The federal courts are split over whether the police must obtain a search warrant before secretly attaching a Global Positiong System device under someone’s car.  The issue is whether the Fourth Amendment of the U.S. Constitution’s protection against unreasonable searches and seizures covers a device that records a suspect’s movements for days, weeks, or months without any need for a police officer or drug task force agent to follow the suspect.  Traditionally, the courts have held that the Fourth amendment does not cover the trailing of a suspect because a citizen has no expectations of privacy for actions exposed to public view.

With the explosion of technology to track someone’s movement by GPS or cell phone, how do the court’s apply Fourth Amendment privacy rights in the 21st century?

The D.C. Circuit held on August 6 , 2010  that a warrant is needed for prolonged GPS surveillance, recognizing People v. Weaver from New York and limiting Knotts. [This is a highly important decision. Every criminal and constitutional lawyer needs to read it.] United States v. Maynard, 2010 U.S. App. LEXIS 16417 (D.C.Cir. August 6, 2010): Thanks to the Fourth Amendment for this clip. Here is the full commenatary on this case.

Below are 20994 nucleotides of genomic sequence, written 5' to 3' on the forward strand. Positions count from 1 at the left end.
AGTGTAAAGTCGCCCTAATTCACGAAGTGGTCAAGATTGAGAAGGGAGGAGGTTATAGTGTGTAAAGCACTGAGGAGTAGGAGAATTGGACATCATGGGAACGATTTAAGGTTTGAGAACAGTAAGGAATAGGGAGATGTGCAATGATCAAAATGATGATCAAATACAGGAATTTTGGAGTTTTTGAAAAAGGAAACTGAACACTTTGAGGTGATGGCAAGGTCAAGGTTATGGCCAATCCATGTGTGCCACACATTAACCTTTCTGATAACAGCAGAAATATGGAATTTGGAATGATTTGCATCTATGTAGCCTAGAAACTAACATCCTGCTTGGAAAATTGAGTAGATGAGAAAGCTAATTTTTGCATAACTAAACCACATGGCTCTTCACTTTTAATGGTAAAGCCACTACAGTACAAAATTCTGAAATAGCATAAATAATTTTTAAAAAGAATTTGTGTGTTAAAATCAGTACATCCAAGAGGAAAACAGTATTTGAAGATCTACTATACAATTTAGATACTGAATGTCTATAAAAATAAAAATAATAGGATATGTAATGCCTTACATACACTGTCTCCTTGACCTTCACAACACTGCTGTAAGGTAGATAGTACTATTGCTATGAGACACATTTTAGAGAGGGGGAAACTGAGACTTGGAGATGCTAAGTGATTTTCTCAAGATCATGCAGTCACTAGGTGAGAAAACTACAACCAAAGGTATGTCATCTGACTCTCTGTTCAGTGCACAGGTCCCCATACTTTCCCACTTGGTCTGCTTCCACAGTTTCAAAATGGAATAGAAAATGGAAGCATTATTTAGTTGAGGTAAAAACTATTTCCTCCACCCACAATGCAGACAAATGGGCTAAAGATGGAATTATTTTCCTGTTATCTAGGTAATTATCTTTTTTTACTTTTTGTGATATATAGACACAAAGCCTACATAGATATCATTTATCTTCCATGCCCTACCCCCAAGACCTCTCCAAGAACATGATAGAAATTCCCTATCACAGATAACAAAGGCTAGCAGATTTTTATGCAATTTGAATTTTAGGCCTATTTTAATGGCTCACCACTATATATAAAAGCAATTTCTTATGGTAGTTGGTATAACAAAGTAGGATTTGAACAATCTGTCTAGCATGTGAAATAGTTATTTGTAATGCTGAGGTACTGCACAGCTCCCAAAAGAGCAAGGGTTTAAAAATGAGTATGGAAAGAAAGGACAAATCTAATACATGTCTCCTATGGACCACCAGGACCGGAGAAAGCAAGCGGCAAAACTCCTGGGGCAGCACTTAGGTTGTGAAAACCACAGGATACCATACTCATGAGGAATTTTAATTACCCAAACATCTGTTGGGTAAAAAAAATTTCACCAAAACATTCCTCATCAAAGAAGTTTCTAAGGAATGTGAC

How will this issue play out in the State Courts of Tennessee on supression issues?  Luckily, Tennessee’s Costitution has greater protectons than the U. S. Constitution.  One key fact to consider is whether it is currently illegal to place a GPS tracking device on someone’s car.  However, there is a police exception which I suggest does not pass a constitutional challenge.